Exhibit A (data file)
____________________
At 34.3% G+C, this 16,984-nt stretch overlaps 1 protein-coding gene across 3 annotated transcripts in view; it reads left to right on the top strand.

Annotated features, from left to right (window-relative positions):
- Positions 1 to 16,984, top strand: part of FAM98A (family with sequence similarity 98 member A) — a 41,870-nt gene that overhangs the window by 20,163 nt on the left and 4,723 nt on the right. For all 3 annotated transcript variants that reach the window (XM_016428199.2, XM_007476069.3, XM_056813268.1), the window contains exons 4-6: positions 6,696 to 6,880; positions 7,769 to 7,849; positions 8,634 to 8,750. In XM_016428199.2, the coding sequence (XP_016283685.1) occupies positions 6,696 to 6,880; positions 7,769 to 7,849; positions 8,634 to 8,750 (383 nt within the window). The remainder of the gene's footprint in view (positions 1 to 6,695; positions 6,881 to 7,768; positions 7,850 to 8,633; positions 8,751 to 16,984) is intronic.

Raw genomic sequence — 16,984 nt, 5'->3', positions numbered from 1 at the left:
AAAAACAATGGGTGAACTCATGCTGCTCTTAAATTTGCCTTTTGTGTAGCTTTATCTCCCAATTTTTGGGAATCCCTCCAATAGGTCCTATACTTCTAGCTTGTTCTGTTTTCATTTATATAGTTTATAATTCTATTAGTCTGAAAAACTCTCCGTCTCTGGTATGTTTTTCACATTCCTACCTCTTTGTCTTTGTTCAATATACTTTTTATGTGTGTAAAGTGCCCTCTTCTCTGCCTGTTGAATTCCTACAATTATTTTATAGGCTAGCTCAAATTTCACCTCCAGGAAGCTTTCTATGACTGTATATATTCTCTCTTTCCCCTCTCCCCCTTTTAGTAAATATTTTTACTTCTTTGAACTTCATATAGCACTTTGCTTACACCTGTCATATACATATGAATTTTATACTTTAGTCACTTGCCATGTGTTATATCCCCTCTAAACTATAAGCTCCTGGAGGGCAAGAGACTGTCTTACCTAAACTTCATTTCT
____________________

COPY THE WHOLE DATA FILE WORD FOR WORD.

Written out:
At 34.3% G+C, this 16,984-nt stretch overlaps 1 protein-coding gene across 3 annotated transcripts in view; it reads left to right on the top strand.

Annotated features, from left to right (window-relative positions):
- Positions 1 to 16,984, top strand: part of FAM98A (family with sequence similarity 98 member A) — a 41,870-nt gene that overhangs the window by 20,163 nt on the left and 4,723 nt on the right. For all 3 annotated transcript variants that reach the window (XM_016428199.2, XM_007476069.3, XM_056813268.1), the window contains exons 4-6: positions 6,696 to 6,880; positions 7,769 to 7,849; positions 8,634 to 8,750. In XM_016428199.2, the coding sequence (XP_016283685.1) occupies positions 6,696 to 6,880; positions 7,769 to 7,849; positions 8,634 to 8,750 (383 nt within the window). The remainder of the gene's footprint in view (positions 1 to 6,695; positions 6,881 to 7,768; positions 7,850 to 8,633; positions 8,751 to 16,984) is intronic.

Raw genomic sequence — 16,984 nt, 5'->3', positions numbered from 1 at the left:
AAAAACAATGGGTGAACTCATGCTGCTCTTAAATTTGCCTTTTGTGTAGCTTTATCTCCCAATTTTTGGGAATCCCTCCAATAGGTCCTATACTTCTAGCTTGTTCTGTTTTCATTTATATAGTTTATAATTCTATTAGTCTGAAAAACTCTCCGTCTCTGGTATGTTTTTCACATTCCTACCTCTTTGTCTTTGTTCAATATACTTTTTATGTGTGTAAAGTGCCCTCTTCTCTGCCTGTTGAATTCCTACAATTATTTTATAGGCTAGCTCAAATTTCACCTCCAGGAAGCTTTCTATGACTGTATATATTCTCTCTTTCCCCTCTCCCCCTTTTAGTAAATATTTTTACTTCTTTGAACTTCATATAGCACTTTGCTTACACCTGTCATATACATATGAATTTTATACTTTAGTCACTTGCCATGTGTTATATCCCCTCTAAACTATAAGCTCCTGGAGGGCAAGAGACTGTCTTACCTAAACTTCATTTCT